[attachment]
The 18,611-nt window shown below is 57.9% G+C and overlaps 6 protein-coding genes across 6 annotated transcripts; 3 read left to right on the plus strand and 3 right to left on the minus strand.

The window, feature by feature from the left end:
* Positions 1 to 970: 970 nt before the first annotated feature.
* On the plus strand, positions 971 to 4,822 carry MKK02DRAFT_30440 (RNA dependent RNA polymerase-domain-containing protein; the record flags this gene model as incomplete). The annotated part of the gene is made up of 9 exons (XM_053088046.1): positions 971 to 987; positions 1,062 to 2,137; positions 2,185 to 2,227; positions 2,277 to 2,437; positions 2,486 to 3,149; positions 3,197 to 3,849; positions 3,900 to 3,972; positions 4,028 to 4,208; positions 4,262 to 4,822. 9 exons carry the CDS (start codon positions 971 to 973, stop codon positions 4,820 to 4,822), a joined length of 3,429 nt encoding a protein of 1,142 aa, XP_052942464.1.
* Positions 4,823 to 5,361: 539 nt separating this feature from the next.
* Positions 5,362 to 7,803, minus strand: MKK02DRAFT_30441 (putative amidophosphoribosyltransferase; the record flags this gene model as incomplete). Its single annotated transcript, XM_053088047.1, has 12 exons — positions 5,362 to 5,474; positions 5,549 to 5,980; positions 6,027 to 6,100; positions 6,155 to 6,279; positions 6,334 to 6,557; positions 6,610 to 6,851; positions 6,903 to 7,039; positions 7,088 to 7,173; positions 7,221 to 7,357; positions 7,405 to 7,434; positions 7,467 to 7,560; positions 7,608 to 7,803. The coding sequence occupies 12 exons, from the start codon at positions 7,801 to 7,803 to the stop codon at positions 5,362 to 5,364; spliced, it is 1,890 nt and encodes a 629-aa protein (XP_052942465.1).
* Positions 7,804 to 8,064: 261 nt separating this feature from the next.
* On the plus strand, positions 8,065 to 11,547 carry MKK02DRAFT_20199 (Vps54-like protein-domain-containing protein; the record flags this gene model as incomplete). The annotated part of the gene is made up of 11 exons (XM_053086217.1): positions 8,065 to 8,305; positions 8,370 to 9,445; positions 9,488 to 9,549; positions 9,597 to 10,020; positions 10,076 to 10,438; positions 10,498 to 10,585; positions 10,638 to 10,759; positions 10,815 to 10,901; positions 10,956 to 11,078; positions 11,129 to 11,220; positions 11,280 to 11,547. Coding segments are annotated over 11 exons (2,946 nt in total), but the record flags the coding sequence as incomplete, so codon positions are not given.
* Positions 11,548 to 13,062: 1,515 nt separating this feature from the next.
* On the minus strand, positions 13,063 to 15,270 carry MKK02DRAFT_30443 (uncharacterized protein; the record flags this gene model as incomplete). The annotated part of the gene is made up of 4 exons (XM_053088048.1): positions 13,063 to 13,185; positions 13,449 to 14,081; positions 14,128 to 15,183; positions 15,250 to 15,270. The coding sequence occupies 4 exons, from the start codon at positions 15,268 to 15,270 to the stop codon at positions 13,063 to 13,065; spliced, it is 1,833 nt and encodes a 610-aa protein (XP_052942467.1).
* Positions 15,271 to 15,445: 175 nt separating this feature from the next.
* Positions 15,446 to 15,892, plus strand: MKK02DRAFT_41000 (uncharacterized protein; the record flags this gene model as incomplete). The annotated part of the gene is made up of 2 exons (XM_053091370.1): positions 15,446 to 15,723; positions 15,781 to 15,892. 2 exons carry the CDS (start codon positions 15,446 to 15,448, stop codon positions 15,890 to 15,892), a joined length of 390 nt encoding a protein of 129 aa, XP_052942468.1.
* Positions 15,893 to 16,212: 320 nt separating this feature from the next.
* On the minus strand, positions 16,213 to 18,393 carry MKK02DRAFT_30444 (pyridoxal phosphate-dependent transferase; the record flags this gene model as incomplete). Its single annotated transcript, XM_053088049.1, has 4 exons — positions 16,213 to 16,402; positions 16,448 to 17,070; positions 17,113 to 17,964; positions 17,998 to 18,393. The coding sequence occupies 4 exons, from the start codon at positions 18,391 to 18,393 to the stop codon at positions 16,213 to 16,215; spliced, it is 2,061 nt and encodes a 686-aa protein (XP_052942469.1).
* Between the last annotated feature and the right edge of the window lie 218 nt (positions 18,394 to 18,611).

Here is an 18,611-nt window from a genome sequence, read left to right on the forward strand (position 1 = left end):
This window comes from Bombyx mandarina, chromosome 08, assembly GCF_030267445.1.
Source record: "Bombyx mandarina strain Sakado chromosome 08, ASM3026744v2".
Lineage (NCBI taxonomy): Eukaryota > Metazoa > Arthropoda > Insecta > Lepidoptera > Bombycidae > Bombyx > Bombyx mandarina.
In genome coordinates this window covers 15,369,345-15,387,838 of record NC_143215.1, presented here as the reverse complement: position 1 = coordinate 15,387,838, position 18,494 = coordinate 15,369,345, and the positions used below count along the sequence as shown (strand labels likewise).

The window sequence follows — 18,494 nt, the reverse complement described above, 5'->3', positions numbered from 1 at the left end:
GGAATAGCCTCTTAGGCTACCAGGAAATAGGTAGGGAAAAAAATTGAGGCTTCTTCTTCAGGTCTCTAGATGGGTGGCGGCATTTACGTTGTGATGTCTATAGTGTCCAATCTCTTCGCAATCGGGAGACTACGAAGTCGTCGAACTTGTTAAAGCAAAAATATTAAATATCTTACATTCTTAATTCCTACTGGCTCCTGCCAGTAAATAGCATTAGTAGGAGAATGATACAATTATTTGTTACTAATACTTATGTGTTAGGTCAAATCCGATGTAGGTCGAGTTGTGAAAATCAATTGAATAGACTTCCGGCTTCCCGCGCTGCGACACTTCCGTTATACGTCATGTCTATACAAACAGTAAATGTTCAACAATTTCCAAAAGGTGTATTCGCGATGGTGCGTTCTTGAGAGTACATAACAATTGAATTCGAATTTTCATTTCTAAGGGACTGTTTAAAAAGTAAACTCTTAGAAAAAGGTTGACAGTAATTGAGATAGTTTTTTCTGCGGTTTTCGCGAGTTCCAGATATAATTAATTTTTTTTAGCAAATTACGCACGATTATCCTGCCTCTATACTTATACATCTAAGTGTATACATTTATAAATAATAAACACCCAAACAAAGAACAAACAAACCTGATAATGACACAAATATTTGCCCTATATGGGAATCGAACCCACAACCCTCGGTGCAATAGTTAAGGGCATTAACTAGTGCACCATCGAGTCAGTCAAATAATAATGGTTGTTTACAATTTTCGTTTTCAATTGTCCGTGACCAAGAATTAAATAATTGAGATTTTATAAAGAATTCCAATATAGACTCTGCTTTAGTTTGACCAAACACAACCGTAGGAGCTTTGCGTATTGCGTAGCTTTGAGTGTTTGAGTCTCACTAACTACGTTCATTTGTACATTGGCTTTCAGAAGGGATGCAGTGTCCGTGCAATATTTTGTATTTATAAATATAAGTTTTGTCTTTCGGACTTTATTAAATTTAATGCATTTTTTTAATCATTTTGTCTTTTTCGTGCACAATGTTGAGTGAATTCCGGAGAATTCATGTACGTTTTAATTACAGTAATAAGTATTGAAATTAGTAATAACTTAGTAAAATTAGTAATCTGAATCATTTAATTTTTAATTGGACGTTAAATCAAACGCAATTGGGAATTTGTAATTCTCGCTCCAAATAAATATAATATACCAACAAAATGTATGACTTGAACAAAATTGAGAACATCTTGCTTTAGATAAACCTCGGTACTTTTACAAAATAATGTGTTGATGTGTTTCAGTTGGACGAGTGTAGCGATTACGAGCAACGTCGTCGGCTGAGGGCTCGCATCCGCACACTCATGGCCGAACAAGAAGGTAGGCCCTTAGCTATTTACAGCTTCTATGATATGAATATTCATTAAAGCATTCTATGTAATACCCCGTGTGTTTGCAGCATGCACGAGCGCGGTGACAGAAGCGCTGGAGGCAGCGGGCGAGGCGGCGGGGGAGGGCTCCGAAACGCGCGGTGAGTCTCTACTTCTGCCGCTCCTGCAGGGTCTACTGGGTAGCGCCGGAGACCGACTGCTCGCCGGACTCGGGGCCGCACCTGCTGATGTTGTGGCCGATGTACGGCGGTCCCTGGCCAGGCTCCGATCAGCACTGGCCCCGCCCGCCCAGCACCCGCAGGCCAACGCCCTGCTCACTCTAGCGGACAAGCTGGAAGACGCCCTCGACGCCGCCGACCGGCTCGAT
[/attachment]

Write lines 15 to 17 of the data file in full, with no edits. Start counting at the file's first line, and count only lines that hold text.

* Between the last annotated feature and the right edge of the window lie 218 nt (positions 18,394 to 18,611).

Here is an 18,611-nt window from a genome sequence, read left to right on the forward strand (position 1 = left end):
This window comes from Bombyx mandarina, chromosome 08, assembly GCF_030267445.1.